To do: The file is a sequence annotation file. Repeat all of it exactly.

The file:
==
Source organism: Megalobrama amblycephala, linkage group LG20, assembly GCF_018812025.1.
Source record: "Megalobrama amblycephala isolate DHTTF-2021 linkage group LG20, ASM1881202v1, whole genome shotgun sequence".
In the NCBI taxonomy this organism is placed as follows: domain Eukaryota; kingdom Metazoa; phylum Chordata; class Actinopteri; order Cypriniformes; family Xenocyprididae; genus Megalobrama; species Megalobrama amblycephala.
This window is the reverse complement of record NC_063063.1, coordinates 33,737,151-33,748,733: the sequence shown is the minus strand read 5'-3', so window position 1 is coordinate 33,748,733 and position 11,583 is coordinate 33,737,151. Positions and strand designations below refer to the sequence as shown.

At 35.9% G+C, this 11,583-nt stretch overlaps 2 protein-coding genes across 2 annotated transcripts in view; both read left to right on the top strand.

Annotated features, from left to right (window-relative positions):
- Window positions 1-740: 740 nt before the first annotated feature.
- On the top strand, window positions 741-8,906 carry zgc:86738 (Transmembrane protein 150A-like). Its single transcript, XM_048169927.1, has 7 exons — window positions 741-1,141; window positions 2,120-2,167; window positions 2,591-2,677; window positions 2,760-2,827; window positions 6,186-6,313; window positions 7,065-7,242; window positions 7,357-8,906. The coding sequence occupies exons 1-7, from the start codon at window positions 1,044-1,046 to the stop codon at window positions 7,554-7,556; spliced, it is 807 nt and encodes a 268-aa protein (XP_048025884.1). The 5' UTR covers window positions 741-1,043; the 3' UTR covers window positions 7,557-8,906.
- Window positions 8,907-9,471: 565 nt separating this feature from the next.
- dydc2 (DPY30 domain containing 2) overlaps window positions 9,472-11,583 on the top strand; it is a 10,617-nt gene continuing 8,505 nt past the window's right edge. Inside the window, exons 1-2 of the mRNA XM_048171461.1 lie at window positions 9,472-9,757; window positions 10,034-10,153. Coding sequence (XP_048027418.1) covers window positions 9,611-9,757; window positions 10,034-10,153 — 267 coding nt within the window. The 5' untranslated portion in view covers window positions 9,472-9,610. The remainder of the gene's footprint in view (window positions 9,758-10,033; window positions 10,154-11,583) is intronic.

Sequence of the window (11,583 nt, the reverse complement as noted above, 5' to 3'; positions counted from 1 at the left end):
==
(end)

Source organism: Megalobrama amblycephala, linkage group LG20, assembly GCF_018812025.1.
Source record: "Megalobrama amblycephala isolate DHTTF-2021 linkage group LG20, ASM1881202v1, whole genome shotgun sequence".
In the NCBI taxonomy this organism is placed as follows: domain Eukaryota; kingdom Metazoa; phylum Chordata; class Actinopteri; order Cypriniformes; family Xenocyprididae; genus Megalobrama; species Megalobrama amblycephala.
This window is the reverse complement of record NC_063063.1, coordinates 33,737,151-33,748,733: the sequence shown is the minus strand read 5'-3', so window position 1 is coordinate 33,748,733 and position 11,583 is coordinate 33,737,151. Positions and strand designations below refer to the sequence as shown.

At 35.9% G+C, this 11,583-nt stretch overlaps 2 protein-coding genes across 2 annotated transcripts in view; both read left to right on the top strand.

Annotated features, from left to right (window-relative positions):
- Window positions 1-740: 740 nt before the first annotated feature.
- On the top strand, window positions 741-8,906 carry zgc:86738 (Transmembrane protein 150A-like). Its single transcript, XM_048169927.1, has 7 exons — window positions 741-1,141; window positions 2,120-2,167; window positions 2,591-2,677; window positions 2,760-2,827; window positions 6,186-6,313; window positions 7,065-7,242; window positions 7,357-8,906. The coding sequence occupies exons 1-7, from the start codon at window positions 1,044-1,046 to the stop codon at window positions 7,554-7,556; spliced, it is 807 nt and encodes a 268-aa protein (XP_048025884.1). The 5' UTR covers window positions 741-1,043; the 3' UTR covers window positions 7,557-8,906.
- Window positions 8,907-9,471: 565 nt separating this feature from the next.
- dydc2 (DPY30 domain containing 2) overlaps window positions 9,472-11,583 on the top strand; it is a 10,617-nt gene continuing 8,505 nt past the window's right edge. Inside the window, exons 1-2 of the mRNA XM_048171461.1 lie at window positions 9,472-9,757; window positions 10,034-10,153. Coding sequence (XP_048027418.1) covers window positions 9,611-9,757; window positions 10,034-10,153 — 267 coding nt within the window. The 5' untranslated portion in view covers window positions 9,472-9,610. The remainder of the gene's footprint in view (window positions 9,758-10,033; window positions 10,154-11,583) is intronic.

Sequence of the window (11,583 nt, the reverse complement as noted above, 5' to 3'; positions counted from 1 at the left end):